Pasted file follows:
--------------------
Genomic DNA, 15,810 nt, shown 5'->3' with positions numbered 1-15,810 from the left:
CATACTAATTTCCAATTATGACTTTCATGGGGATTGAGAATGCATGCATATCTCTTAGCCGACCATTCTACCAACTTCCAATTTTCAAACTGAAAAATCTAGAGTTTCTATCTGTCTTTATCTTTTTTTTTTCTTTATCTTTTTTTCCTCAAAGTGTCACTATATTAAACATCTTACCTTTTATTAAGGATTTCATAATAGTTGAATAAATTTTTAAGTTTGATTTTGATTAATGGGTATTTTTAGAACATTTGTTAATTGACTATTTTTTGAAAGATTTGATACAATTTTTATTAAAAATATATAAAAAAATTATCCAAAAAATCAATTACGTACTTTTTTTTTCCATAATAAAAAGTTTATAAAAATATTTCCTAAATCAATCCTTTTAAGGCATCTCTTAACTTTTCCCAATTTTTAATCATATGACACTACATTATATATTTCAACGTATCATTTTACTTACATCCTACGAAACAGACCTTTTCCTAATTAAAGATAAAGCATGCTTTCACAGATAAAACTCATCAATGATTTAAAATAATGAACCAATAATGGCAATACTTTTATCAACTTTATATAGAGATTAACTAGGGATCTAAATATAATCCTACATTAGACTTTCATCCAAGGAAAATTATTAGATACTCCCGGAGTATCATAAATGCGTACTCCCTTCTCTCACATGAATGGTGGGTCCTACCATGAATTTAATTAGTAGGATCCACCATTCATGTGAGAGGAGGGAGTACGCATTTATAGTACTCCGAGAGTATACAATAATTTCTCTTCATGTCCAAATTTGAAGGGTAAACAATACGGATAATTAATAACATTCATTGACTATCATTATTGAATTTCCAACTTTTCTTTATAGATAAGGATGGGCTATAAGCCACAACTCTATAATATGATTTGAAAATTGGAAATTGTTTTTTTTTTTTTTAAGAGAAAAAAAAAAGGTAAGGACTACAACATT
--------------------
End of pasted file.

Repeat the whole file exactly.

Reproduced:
Genomic DNA, 15,810 nt, shown 5'->3' with positions numbered 1-15,810 from the left:
CATACTAATTTCCAATTATGACTTTCATGGGGATTGAGAATGCATGCATATCTCTTAGCCGACCATTCTACCAACTTCCAATTTTCAAACTGAAAAATCTAGAGTTTCTATCTGTCTTTATCTTTTTTTTTTCTTTATCTTTTTTTCCTCAAAGTGTCACTATATTAAACATCTTACCTTTTATTAAGGATTTCATAATAGTTGAATAAATTTTTAAGTTTGATTTTGATTAATGGGTATTTTTAGAACATTTGTTAATTGACTATTTTTTGAAAGATTTGATACAATTTTTATTAAAAATATATAAAAAAATTATCCAAAAAATCAATTACGTACTTTTTTTTTCCATAATAAAAAGTTTATAAAAATATTTCCTAAATCAATCCTTTTAAGGCATCTCTTAACTTTTCCCAATTTTTAATCATATGACACTACATTATATATTTCAACGTATCATTTTACTTACATCCTACGAAACAGACCTTTTCCTAATTAAAGATAAAGCATGCTTTCACAGATAAAACTCATCAATGATTTAAAATAATGAACCAATAATGGCAATACTTTTATCAACTTTATATAGAGATTAACTAGGGATCTAAATATAATCCTACATTAGACTTTCATCCAAGGAAAATTATTAGATACTCCCGGAGTATCATAAATGCGTACTCCCTTCTCTCACATGAATGGTGGGTCCTACCATGAATTTAATTAGTAGGATCCACCATTCATGTGAGAGGAGGGAGTACGCATTTATAGTACTCCGAGAGTATACAATAATTTCTCTTCATGTCCAAATTTGAAGGGTAAACAATACGGATAATTAATAACATTCATTGACTATCATTATTGAATTTCCAACTTTTCTTTATAGATAAGGATGGGCTATAAGCCACAACTCTATAATATGATTTGAAAATTGGAAATTGTTTTTTTTTTTTTTAAGAGAAAAAAAAAAGGTAAGGACTACAACATT